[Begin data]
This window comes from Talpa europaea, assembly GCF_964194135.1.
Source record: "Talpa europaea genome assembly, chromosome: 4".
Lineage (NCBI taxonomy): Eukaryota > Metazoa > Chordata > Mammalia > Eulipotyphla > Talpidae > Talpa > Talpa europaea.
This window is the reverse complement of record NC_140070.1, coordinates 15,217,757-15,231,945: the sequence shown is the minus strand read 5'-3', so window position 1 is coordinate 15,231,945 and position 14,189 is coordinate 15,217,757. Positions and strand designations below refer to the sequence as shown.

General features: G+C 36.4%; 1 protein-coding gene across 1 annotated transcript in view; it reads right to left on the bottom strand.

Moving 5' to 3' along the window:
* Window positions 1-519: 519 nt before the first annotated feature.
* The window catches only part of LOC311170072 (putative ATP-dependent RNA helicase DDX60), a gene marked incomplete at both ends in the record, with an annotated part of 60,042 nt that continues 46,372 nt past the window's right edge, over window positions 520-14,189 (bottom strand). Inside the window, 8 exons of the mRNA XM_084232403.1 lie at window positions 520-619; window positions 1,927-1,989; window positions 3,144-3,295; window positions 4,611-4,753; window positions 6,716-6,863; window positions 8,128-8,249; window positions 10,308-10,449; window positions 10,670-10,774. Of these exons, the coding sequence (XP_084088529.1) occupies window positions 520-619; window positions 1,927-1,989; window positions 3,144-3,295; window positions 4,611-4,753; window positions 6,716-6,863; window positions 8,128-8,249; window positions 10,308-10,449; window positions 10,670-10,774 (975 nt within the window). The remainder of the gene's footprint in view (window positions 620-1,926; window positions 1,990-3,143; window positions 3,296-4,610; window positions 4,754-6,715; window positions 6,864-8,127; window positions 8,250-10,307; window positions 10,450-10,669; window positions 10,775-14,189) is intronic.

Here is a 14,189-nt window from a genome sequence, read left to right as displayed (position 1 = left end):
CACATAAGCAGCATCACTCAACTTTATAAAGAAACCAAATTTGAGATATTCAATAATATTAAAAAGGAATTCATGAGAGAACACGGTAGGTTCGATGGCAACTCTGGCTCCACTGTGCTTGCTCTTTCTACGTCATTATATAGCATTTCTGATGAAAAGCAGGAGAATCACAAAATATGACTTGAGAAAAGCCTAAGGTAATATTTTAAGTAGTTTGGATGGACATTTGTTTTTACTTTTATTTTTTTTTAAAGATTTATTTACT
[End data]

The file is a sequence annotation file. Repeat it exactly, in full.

This window comes from Talpa europaea, assembly GCF_964194135.1.
Source record: "Talpa europaea genome assembly, chromosome: 4".
Lineage (NCBI taxonomy): Eukaryota > Metazoa > Chordata > Mammalia > Eulipotyphla > Talpidae > Talpa > Talpa europaea.
This window is the reverse complement of record NC_140070.1, coordinates 15,217,757-15,231,945: the sequence shown is the minus strand read 5'-3', so window position 1 is coordinate 15,231,945 and position 14,189 is coordinate 15,217,757. Positions and strand designations below refer to the sequence as shown.

General features: G+C 36.4%; 1 protein-coding gene across 1 annotated transcript in view; it reads right to left on the bottom strand.

Moving 5' to 3' along the window:
* Window positions 1-519: 519 nt before the first annotated feature.
* The window catches only part of LOC311170072 (putative ATP-dependent RNA helicase DDX60), a gene marked incomplete at both ends in the record, with an annotated part of 60,042 nt that continues 46,372 nt past the window's right edge, over window positions 520-14,189 (bottom strand). Inside the window, 8 exons of the mRNA XM_084232403.1 lie at window positions 520-619; window positions 1,927-1,989; window positions 3,144-3,295; window positions 4,611-4,753; window positions 6,716-6,863; window positions 8,128-8,249; window positions 10,308-10,449; window positions 10,670-10,774. Of these exons, the coding sequence (XP_084088529.1) occupies window positions 520-619; window positions 1,927-1,989; window positions 3,144-3,295; window positions 4,611-4,753; window positions 6,716-6,863; window positions 8,128-8,249; window positions 10,308-10,449; window positions 10,670-10,774 (975 nt within the window). The remainder of the gene's footprint in view (window positions 620-1,926; window positions 1,990-3,143; window positions 3,296-4,610; window positions 4,754-6,715; window positions 6,864-8,127; window positions 8,250-10,307; window positions 10,450-10,669; window positions 10,775-14,189) is intronic.

Here is a 14,189-nt window from a genome sequence, read left to right as displayed (position 1 = left end):
CACATAAGCAGCATCACTCAACTTTATAAAGAAACCAAATTTGAGATATTCAATAATATTAAAAAGGAATTCATGAGAGAACACGGTAGGTTCGATGGCAACTCTGGCTCCACTGTGCTTGCTCTTTCTACGTCATTATATAGCATTTCTGATGAAAAGCAGGAGAATCACAAAATATGACTTGAGAAAAGCCTAAGGTAATATTTTAAGTAGTTTGGATGGACATTTGTTTTTACTTTTATTTTTTTTTAAAGATTTATTTACT